Sherman Alexie is one of the country’s most celebrated writers (three-time PEN award winner, 86-weeks-and-counting on the New York Times bestseller list, crowned by indie Hollywood), a star in his native Pacific Northwest, and probably needs little introduction. That he is both a Spokane Indian tribesman and a successful writer who grew up on a reservation in eastern Washington are facts he will never let you forget. Throughout his published work (now inching into the double-digits) and in his disarmingly hysterical book readings and live appearances, Alexie returns to "the rez" again and again for its linguistic tics, the enormous blank canvas of its domestic isolationism, and, like many other writers before him, a setting to explore the peaks and valleys of our continual coming of age.
Alexie visited Portland in late October in support of his latest book, Blasphemy, sitting in on OPB's Think Out Loud radio program at lunchtime (and possibly causing listeners to spit Kombucha through their nose) and later appearing before his adoring audience at Powell's big-ticket literary outpost, the Badgad Theater, to indulge us all in a little "colonial S&M," some routine reading, and more than a few hilarious anecdotes from his life normally reserved for private sessions with his therapist. Extended, barbed razzing of Portland culture—from generic hipster hate to the over-saturation of Thai food cart options to "Portland reminds me of Seattle 15 years ago: sooooo full of itself!"—was met with some quizzical head-scratching. Not sure whether to laugh, clap, or get angry, the audience seemed genuinely alarmed that someone actually attempted to puncture the bubble and interrogate our infallible city (wink wink).
Blasphemy, a hefty hardcover story collection out now that spans the full length of his twenty-plus year career, is a convenient compendium for new readers and old fans alike. Not merely a "greatest hits," it also features recent and previously unpublished work to savor, and for the most part, despite his newfound success as a YA author, it is a polite reminder that we should be taking this writer seriously. Like the best storytellers, Alexie can toss off heartbreakingly expressive and profound sentiments with a humor and nonchalance that cleverly conceal their gravity. It's these deceptively poignant moments that drive Alexie's work and provide an earthly backdrop to the cosmic swap meets of our souls. His style mirrors the gruff poetics embodied in the archetypal caricature of the Indian Chief—speaking of worldly matters in descriptive fragments and showing rather than telling—a device Alexie mines for everything it's worth, translating the beauty of his forbears' straightforward philosophy into a jarring and transcendent literary experience.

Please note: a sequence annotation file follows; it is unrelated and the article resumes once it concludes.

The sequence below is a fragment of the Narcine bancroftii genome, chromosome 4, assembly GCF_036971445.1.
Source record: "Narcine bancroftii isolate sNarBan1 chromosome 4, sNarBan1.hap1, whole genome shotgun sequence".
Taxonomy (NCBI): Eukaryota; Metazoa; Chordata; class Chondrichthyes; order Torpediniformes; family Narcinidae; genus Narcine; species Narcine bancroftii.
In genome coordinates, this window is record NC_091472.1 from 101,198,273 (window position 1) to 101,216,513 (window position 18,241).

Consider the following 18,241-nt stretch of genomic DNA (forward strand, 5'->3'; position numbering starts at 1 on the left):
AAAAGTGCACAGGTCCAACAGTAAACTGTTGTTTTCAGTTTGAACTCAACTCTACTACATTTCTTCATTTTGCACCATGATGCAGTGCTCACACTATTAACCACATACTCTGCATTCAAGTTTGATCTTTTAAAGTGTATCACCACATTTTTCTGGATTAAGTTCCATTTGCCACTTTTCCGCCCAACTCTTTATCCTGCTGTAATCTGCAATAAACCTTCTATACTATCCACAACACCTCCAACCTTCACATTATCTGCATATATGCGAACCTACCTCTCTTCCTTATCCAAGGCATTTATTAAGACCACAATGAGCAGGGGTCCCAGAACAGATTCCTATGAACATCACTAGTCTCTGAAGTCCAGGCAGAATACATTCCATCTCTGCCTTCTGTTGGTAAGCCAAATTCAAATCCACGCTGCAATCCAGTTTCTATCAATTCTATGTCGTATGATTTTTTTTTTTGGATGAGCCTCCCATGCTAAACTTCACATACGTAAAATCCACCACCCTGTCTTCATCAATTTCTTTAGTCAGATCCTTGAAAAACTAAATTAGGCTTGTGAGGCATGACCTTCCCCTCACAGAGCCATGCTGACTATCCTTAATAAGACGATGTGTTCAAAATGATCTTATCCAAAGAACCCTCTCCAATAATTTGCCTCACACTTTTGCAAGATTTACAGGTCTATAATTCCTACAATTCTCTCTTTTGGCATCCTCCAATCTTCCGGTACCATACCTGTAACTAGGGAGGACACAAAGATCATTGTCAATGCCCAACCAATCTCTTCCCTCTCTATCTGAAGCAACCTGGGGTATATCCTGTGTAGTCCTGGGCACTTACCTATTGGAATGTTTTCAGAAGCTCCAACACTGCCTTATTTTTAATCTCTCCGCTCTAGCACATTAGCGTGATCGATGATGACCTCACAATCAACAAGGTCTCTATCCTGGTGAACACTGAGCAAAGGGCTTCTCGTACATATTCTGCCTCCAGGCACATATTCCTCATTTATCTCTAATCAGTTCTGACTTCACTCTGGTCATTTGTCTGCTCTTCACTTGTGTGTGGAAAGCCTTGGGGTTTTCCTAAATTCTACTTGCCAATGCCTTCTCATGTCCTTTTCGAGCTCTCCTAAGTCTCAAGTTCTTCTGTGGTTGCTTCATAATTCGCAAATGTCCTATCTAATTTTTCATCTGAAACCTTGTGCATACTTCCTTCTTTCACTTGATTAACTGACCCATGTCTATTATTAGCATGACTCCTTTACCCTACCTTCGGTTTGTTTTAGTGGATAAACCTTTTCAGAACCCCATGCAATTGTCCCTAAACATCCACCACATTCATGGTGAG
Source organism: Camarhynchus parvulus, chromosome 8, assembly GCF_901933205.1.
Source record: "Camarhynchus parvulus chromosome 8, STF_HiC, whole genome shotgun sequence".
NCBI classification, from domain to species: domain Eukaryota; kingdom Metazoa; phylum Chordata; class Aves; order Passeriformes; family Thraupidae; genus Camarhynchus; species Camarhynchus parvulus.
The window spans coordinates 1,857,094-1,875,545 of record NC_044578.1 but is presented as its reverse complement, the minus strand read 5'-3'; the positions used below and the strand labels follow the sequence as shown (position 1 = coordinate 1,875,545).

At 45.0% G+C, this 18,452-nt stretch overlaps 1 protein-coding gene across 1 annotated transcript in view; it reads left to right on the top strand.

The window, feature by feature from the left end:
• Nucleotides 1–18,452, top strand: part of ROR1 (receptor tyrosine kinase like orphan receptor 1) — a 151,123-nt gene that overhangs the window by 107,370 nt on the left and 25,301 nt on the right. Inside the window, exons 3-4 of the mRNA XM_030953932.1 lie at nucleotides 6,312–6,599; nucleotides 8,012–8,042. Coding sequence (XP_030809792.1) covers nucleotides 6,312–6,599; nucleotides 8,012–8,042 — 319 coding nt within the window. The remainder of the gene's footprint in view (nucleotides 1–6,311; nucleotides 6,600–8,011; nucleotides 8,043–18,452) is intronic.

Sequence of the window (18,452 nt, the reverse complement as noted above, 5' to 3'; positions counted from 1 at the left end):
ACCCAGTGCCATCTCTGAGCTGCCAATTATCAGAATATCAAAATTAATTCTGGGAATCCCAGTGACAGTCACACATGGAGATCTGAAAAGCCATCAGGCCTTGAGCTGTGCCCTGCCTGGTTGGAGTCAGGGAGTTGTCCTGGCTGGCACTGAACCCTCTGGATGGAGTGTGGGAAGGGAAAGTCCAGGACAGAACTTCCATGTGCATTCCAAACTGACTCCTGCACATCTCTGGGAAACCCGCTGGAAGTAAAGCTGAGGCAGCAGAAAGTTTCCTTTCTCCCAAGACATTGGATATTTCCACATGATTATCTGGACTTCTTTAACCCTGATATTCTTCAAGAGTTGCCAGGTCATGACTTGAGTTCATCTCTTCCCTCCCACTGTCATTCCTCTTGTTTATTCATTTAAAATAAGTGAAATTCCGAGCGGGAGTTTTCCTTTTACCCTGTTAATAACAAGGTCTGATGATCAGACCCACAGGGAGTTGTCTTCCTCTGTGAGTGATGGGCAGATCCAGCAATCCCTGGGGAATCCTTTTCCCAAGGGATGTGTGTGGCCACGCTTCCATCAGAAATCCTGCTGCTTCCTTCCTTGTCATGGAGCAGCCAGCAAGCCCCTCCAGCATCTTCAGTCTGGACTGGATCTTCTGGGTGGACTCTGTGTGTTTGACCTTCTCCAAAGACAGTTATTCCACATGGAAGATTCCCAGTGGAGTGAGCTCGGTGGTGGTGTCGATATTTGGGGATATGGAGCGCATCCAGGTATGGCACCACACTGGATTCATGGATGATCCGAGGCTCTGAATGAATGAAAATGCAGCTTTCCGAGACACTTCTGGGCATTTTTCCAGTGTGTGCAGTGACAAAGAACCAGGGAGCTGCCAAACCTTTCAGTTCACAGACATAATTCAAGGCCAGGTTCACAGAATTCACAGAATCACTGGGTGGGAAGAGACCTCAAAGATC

A scene in "The Toughest Indian in the World" is particularly indicative of the thematic impulses underlying Alexie's most affecting work. The story finds a hitchhiker and the narrator in a motel after a long drive finding tragicomic irony in an unexceptional watercolor hanging over the bed that depicts the US Cavalry defeating a pack of Indian warriors. An exchange between the two men effortlessly illuminates the condition of displacement in the Native American experience: "'What tribe do you think they are,' I asked the fighter. 'All of them,' he said." And later, after an abrupt and unexpected homosexual encounter between the two strangers, their brief union becomes as meaningless and insignificant as the painting above their heads, and we see again the alignment of the various manifestations of separate but equal pain, realizing that one cannot exist without the other.
"War Dances," the centerpiece of this volume, is in many ways a triumphant convergence of Alexie's approaches to uncovering the tragically quarantined Native experience throughout history. Touching on grief, identity, and compassion through experimental narrative techniques and told with his hallmark wit and candor, it captures the splendors of this writer's considerable talent when let loose to wander the confines of his own thoughts.
During the Q&A following his reading at the Bagdad, an indigenous Mexican woman solicited Alexie's thoughts on immigration in light of the recent crackdowns in Arizona. Before addressing the question, Alexie focused on his visceral response to the inquisitor's honeyed voice, saying, "she could talk about genocide," and he'd still only be captivated by her voice alone. It was a real-time display of his ability to candy-coat difficult matters in a layer of humor so that we, as free agents on this earth bound together uncomfortably, can begin to understand the omnipresent Other—whoever it may be.